And so we find ourselves back at the original question: Is the "value" of interactive whiteboards really about the boards? Should we invest in technologies that, as Gary Stager puts it, "represent a pre- Gutenberg technology that reinforce the dominance of the front of the room"? Or should we instead be freeing our teachers to move about the class, involving their students in the process of instruction through the use of far less expensive and equally effective (more so, in my opinion) mobile solutions like iPens, Interwrite Pads, and Airliners? How many Asus EeePCs could you buy for the cost of that whiteboard and installation - 7? 10? 200+ at the school level? When considering the environment as a whole, that looks a lot more like pervasive technology access to me.


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  1. Jim - it's good to have a kindred spirit just an hour or so away. We had the opportunity to open a new school last summer, and many of our technology purchasing decisions were based on ideas that you presented here. We went with 50" Plasma TVs (movable, not mounted) and Airliner tablets because the TCO was so much better than projectors and interactive white boards. There were a few people who screamed about not getting white boards, but I challenged them to name one feature that the white board could give the teacher that the tablet couldn't provide, other than the ability to physically write on the screen. After they couldn't do that, they would then try to argue that being able to physically write on the screen was worth the extra $2000 per classroom. Usually they would stop arguing after a few minutes because they realized how silly they were sounding. For us, the next step is figuring out how we are going to get to a one-to-one environment in a school district that is underfunded even compared to other elementary only school districts. I am convinced that it will be attainable within the next 3 or 4 years, thanks to the recent proliferation of low-cost Linux based devices.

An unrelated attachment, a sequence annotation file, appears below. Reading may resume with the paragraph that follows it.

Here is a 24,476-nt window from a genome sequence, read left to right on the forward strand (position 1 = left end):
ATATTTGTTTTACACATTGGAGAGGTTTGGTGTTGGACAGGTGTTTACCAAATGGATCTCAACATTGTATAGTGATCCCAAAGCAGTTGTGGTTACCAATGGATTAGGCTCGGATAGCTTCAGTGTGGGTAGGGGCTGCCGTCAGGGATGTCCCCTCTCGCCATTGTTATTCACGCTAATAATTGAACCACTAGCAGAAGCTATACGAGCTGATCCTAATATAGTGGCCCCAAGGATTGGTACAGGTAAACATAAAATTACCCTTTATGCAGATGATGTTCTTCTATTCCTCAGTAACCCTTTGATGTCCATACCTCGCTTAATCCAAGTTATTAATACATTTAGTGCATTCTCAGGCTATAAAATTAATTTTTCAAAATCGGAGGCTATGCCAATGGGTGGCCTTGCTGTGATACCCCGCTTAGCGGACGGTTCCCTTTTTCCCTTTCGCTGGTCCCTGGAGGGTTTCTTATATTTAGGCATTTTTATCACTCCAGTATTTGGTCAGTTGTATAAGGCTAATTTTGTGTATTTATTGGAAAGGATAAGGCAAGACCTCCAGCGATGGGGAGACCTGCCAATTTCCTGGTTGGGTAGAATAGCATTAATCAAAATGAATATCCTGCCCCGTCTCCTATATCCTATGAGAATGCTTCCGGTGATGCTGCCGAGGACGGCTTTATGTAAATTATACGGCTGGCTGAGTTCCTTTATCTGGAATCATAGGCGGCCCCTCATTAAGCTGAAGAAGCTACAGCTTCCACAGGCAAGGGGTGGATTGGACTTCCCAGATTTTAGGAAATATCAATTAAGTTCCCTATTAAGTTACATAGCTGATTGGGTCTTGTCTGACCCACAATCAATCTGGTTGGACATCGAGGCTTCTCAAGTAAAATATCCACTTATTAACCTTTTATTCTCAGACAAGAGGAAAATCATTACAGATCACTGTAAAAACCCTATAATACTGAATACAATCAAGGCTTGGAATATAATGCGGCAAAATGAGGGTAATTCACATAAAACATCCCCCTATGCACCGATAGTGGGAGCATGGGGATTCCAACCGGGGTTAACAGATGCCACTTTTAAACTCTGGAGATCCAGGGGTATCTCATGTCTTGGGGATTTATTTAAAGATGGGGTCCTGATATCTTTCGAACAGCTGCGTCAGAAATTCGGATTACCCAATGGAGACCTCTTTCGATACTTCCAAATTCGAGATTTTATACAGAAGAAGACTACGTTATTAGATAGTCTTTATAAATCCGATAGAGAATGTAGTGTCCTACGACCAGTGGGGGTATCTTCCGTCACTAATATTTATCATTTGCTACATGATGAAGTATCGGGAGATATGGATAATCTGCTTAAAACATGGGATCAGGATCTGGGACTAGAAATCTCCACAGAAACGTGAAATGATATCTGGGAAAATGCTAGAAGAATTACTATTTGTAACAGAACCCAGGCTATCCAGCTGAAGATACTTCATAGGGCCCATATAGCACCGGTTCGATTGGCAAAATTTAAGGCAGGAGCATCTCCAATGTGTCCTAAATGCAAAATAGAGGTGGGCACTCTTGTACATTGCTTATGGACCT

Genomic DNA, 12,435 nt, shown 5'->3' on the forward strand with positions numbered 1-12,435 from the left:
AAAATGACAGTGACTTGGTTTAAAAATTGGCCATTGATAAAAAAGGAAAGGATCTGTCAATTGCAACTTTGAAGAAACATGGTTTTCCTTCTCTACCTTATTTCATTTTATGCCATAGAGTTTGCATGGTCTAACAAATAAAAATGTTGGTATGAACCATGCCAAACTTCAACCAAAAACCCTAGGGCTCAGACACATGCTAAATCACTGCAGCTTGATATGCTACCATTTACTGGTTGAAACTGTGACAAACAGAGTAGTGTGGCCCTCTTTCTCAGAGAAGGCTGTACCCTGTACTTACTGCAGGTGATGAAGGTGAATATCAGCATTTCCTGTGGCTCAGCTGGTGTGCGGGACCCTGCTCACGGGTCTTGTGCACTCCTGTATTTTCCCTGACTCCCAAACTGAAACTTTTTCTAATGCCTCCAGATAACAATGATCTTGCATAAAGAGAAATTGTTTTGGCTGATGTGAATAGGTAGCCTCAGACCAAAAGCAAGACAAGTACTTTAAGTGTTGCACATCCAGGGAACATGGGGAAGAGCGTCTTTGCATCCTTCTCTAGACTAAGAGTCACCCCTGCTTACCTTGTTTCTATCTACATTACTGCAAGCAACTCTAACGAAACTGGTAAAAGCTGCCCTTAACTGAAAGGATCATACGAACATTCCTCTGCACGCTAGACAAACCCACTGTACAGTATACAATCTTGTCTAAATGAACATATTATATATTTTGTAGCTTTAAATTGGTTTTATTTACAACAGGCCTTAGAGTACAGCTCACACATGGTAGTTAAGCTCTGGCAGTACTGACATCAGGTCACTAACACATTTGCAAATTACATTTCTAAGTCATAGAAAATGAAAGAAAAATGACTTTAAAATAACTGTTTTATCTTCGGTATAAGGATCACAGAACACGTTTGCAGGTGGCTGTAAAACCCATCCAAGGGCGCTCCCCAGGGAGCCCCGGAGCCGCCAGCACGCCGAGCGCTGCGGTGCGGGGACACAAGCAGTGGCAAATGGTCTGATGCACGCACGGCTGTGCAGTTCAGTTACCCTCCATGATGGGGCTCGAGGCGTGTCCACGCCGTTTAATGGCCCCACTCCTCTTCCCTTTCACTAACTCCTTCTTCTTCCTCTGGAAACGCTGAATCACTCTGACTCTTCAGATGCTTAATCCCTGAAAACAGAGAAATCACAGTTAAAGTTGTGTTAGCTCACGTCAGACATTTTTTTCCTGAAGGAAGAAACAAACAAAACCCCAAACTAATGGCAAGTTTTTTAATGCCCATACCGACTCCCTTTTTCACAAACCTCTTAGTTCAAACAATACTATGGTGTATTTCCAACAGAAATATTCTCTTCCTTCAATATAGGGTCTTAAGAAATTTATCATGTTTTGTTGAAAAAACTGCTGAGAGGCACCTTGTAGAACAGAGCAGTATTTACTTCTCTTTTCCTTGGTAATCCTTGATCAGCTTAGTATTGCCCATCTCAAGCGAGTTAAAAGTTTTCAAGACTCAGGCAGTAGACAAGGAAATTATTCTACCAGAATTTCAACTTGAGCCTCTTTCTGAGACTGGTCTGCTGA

2. To Steve above,I've been following the thread on Classroom 2.0. In fact, I guess you could say I've been stirring the pot a little using some of Jim's ideas from above. Most contributors have only talked about the tool, and not student achievement. I also find it hard to believe that someone mentioned that IWBs are relatively new. New to them maybe. IWBs are not part of 21st Century learning for students, Web 2.0 is, and soon it will be Web 3.0. Step away from the board and let students get more actively involved in their learning. Let students "construct" their learning.(Yeah David) Colleges and companies are asking for graduates who can problem solve, use critical thinking to understand the problems that our world will face in the future. Twenty years ago we trained students for jobs that exist today that didn't exist then. Today we are preparing students for jobs that have not been created yet.

  3. Teachers are discussing this very same issue and drawing similar conclusions on classroom 2.0 at